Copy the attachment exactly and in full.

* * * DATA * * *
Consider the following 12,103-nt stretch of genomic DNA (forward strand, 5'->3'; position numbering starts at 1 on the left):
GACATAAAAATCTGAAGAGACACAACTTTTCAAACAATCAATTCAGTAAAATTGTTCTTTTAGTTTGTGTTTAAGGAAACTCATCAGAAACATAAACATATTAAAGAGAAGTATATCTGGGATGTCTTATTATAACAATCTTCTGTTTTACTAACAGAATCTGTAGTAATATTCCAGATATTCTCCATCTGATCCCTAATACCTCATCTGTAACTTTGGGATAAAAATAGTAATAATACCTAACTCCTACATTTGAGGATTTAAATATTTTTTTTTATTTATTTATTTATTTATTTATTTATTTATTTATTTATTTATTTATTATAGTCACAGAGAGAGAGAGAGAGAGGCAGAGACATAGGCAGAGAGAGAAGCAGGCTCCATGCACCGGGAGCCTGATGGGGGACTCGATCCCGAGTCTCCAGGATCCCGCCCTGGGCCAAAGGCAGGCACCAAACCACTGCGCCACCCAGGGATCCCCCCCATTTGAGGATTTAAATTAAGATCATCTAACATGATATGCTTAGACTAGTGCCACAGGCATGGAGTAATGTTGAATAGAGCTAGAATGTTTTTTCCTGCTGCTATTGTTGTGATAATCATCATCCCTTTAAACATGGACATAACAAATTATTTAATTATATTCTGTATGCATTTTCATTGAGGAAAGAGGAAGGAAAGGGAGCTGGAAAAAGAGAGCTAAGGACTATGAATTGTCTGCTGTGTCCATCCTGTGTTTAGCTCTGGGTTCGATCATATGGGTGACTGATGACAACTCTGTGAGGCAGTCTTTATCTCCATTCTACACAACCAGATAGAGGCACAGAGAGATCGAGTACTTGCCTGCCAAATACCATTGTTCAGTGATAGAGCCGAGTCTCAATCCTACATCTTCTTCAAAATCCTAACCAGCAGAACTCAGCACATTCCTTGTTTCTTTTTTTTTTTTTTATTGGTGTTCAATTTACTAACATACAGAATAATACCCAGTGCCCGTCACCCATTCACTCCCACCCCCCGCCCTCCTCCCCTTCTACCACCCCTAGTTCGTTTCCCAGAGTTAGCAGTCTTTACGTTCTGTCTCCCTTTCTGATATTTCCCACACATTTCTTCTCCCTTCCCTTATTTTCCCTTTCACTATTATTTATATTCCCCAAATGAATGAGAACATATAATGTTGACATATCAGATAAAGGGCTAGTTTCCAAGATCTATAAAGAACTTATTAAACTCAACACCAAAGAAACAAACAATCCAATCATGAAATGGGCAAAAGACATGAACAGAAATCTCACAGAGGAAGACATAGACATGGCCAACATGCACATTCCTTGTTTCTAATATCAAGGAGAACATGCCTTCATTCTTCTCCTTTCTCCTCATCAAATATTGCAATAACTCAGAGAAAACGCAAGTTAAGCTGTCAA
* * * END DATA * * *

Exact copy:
Consider the following 12,103-nt stretch of genomic DNA (forward strand, 5'->3'; position numbering starts at 1 on the left):
GACATAAAAATCTGAAGAGACACAACTTTTCAAACAATCAATTCAGTAAAATTGTTCTTTTAGTTTGTGTTTAAGGAAACTCATCAGAAACATAAACATATTAAAGAGAAGTATATCTGGGATGTCTTATTATAACAATCTTCTGTTTTACTAACAGAATCTGTAGTAATATTCCAGATATTCTCCATCTGATCCCTAATACCTCATCTGTAACTTTGGGATAAAAATAGTAATAATACCTAACTCCTACATTTGAGGATTTAAATATTTTTTTTTATTTATTTATTTATTTATTTATTTATTTATTTATTTATTTATTTATTATAGTCACAGAGAGAGAGAGAGAGAGGCAGAGACATAGGCAGAGAGAGAAGCAGGCTCCATGCACCGGGAGCCTGATGGGGGACTCGATCCCGAGTCTCCAGGATCCCGCCCTGGGCCAAAGGCAGGCACCAAACCACTGCGCCACCCAGGGATCCCCCCCATTTGAGGATTTAAATTAAGATCATCTAACATGATATGCTTAGACTAGTGCCACAGGCATGGAGTAATGTTGAATAGAGCTAGAATGTTTTTTCCTGCTGCTATTGTTGTGATAATCATCATCCCTTTAAACATGGACATAACAAATTATTTAATTATATTCTGTATGCATTTTCATTGAGGAAAGAGGAAGGAAAGGGAGCTGGAAAAAGAGAGCTAAGGACTATGAATTGTCTGCTGTGTCCATCCTGTGTTTAGCTCTGGGTTCGATCATATGGGTGACTGATGACAACTCTGTGAGGCAGTCTTTATCTCCATTCTACACAACCAGATAGAGGCACAGAGAGATCGAGTACTTGCCTGCCAAATACCATTGTTCAGTGATAGAGCCGAGTCTCAATCCTACATCTTCTTCAAAATCCTAACCAGCAGAACTCAGCACATTCCTTGTTTCTTTTTTTTTTTTTTATTGGTGTTCAATTTACTAACATACAGAATAATACCCAGTGCCCGTCACCCATTCACTCCCACCCCCCGCCCTCCTCCCCTTCTACCACCCCTAGTTCGTTTCCCAGAGTTAGCAGTCTTTACGTTCTGTCTCCCTTTCTGATATTTCCCACACATTTCTTCTCCCTTCCCTTATTTTCCCTTTCACTATTATTTATATTCCCCAAATGAATGAGAACATATAATGTTGACATATCAGATAAAGGGCTAGTTTCCAAGATCTATAAAGAACTTATTAAACTCAACACCAAAGAAACAAACAATCCAATCATGAAATGGGCAAAAGACATGAACAGAAATCTCACAGAGGAAGACATAGACATGGCCAACATGCACATTCCTTGTTTCTAATATCAAGGAGAACATGCCTTCATTCTTCTCCTTTCTCCTCATCAAATATTGCAATAACTCAGAGAAAACGCAAGTTAAGCTGTCAA